Wallaces giant bee, is the world’s largest bee, roughly the size of a human thumb, has been rediscovered in a remote part of Indonesia in nearly 40 years, researchers revealed Thursday.
Wallaces giant bee was discovered in the 19th century by British naturalist Alfred Russel Wallace and was nicknamed the ‘flying bulldog.’ The Wallaces giant bee has not been seen in the wild since 1981, until now.
A team — composed of natural history photographer Clay Bolt, entomologist Eli Wyman, behavioural ecologist Simon Robson and ornithologist Glenn Chilton — spent years studying the bee and slogged around in humid Indonesia forests for days before stumbling upon one, reported CNN.
Researchers found one of the giant bees living in a termite’s nest after five days of searching. It has a 2.5 inch wingspan and its body is roughly the size of a human thumb
The team’s guide spotted an interesting-looking nest about 8 feet off the ground and when Bolt climbed onto a tree to take a closer look, he saw a lone female Wallaces giant bee.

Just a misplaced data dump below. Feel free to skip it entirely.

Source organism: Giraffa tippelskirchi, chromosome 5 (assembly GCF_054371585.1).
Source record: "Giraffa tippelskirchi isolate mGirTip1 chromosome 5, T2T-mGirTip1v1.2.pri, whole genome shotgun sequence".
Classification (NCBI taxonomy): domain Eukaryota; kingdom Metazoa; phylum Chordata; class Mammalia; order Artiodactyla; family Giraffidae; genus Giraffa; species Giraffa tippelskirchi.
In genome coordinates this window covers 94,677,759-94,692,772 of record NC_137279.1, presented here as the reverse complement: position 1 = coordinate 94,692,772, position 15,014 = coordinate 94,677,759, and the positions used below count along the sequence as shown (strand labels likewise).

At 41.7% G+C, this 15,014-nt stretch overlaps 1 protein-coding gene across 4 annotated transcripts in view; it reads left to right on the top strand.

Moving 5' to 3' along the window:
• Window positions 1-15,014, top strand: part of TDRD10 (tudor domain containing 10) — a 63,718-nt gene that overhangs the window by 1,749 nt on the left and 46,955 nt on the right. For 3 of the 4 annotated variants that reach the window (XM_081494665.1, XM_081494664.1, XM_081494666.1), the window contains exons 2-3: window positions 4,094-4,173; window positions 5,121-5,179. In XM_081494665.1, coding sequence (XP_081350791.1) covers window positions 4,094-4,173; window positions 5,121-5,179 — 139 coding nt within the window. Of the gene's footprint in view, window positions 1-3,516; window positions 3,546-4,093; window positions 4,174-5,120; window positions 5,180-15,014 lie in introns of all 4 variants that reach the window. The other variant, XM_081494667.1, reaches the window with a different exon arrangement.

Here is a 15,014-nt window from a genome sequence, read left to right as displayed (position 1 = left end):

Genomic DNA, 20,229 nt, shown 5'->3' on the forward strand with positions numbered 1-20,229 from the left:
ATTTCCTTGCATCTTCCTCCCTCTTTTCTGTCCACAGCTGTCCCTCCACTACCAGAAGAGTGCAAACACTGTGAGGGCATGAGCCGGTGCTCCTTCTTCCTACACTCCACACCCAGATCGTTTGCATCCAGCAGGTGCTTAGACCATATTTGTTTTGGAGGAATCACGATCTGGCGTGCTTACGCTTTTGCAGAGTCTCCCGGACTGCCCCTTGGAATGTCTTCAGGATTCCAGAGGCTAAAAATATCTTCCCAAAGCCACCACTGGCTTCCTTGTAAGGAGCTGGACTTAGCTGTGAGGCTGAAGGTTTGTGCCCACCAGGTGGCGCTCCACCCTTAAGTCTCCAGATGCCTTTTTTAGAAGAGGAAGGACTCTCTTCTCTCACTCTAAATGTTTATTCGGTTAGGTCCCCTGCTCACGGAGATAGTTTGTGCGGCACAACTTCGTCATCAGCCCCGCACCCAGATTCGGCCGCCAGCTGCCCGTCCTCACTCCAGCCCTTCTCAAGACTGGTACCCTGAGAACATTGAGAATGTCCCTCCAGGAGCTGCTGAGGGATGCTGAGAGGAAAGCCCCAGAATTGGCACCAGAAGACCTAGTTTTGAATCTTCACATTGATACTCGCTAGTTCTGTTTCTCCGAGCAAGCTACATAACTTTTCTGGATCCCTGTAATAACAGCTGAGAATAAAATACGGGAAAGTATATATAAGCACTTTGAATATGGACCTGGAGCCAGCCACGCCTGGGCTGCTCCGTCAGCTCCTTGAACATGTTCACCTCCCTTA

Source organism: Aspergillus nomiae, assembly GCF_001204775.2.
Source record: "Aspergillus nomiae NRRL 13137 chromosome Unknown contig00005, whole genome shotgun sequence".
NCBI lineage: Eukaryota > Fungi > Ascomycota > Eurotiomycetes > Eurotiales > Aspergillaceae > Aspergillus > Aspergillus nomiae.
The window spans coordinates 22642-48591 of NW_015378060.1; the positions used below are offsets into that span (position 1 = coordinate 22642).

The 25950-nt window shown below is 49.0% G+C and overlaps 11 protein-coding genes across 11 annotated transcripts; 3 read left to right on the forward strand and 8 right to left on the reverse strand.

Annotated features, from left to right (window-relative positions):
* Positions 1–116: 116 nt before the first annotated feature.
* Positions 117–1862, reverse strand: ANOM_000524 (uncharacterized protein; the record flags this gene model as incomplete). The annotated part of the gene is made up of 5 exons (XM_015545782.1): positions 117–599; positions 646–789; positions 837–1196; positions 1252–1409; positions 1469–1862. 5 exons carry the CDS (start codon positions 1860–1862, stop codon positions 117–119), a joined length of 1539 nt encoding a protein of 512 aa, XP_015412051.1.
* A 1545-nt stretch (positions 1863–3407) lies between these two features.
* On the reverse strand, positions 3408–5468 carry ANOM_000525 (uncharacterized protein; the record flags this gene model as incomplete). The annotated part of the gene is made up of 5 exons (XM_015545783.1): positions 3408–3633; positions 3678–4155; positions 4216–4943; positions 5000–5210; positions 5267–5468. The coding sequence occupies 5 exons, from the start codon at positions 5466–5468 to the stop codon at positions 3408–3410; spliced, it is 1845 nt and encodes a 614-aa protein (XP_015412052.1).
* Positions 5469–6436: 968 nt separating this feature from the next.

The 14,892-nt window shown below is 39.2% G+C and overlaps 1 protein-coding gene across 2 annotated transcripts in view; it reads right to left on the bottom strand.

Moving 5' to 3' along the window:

The team waited a couple hours for her to emerge and then finally decided to tickle it with a piece of grass. She walked right out into a large tube. Once she was released, Bolt was able to capture the bee in flight.
“To actually see how beautiful and big the species is in life, to hear the sound of its giant wings … was just incredible,” said Bolt, adding, “My dream is now to elevate this bee to a symbol of conservation in this part of Indonesia, a point of pride for the locals there.”
Know more about Wallaces Giant Bee
Megachile pluto, also known as Wallaces giant bee or raja ofu/rotu ofu (king/queen of the bees in Indonesian), is a very large Indonesian resin bee.
Wallace’s giant bee is a black resin bee with well developed and large jaws. The species exhibits strong sexual dimorphism: females may reach a length of 38 mm (1.5 in), with a wingspan of 63.5 mm (2.5 in), but males only grow to about 23 mm (0.9 in) long. Only females have large jaws. M. pluto is believed to be the largest living bee species, and remains the largest extant bee species described. It is “as long as an adult’s thumb”. Wallace’s giant bee is easily distinguished from other bees due to its large size and jaws, but also a notable white band on the abdomen. (Wikipedia)